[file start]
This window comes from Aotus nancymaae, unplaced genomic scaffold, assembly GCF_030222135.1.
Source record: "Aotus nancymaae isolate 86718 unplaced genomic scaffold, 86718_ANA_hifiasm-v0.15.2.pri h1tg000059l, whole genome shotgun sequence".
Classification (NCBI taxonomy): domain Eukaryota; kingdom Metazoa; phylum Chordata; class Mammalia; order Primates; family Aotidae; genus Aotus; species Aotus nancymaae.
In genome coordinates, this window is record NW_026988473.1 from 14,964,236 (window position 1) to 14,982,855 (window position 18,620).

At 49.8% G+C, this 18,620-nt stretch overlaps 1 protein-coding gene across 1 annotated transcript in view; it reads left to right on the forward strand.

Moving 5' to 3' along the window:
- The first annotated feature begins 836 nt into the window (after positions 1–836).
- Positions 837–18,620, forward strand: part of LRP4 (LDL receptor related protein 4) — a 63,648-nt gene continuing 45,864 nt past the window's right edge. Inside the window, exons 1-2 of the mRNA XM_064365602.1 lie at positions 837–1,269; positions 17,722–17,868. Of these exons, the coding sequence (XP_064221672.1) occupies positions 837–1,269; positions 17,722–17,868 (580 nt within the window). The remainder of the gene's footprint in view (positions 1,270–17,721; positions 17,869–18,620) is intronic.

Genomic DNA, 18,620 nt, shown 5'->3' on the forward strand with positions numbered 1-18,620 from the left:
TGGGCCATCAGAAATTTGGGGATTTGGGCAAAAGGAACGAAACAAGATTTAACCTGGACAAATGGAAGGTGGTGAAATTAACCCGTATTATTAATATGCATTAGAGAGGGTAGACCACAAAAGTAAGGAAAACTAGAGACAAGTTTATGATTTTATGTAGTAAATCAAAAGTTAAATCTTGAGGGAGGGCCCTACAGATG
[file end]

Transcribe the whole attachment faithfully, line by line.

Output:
This window comes from Aotus nancymaae, unplaced genomic scaffold, assembly GCF_030222135.1.
Source record: "Aotus nancymaae isolate 86718 unplaced genomic scaffold, 86718_ANA_hifiasm-v0.15.2.pri h1tg000059l, whole genome shotgun sequence".
Classification (NCBI taxonomy): domain Eukaryota; kingdom Metazoa; phylum Chordata; class Mammalia; order Primates; family Aotidae; genus Aotus; species Aotus nancymaae.
In genome coordinates, this window is record NW_026988473.1 from 14,964,236 (window position 1) to 14,982,855 (window position 18,620).

At 49.8% G+C, this 18,620-nt stretch overlaps 1 protein-coding gene across 1 annotated transcript in view; it reads left to right on the forward strand.

Moving 5' to 3' along the window:
- The first annotated feature begins 836 nt into the window (after positions 1–836).
- Positions 837–18,620, forward strand: part of LRP4 (LDL receptor related protein 4) — a 63,648-nt gene continuing 45,864 nt past the window's right edge. Inside the window, exons 1-2 of the mRNA XM_064365602.1 lie at positions 837–1,269; positions 17,722–17,868. Of these exons, the coding sequence (XP_064221672.1) occupies positions 837–1,269; positions 17,722–17,868 (580 nt within the window). The remainder of the gene's footprint in view (positions 1,270–17,721; positions 17,869–18,620) is intronic.

Genomic DNA, 18,620 nt, shown 5'->3' on the forward strand with positions numbered 1-18,620 from the left:
TGGGCCATCAGAAATTTGGGGATTTGGGCAAAAGGAACGAAACAAGATTTAACCTGGACAAATGGAAGGTGGTGAAATTAACCCGTATTATTAATATGCATTAGAGAGGGTAGACCACAAAAGTAAGGAAAACTAGAGACAAGTTTATGATTTTATGTAGTAAATCAAAAGTTAAATCTTGAGGGAGGGCCCTACAGATG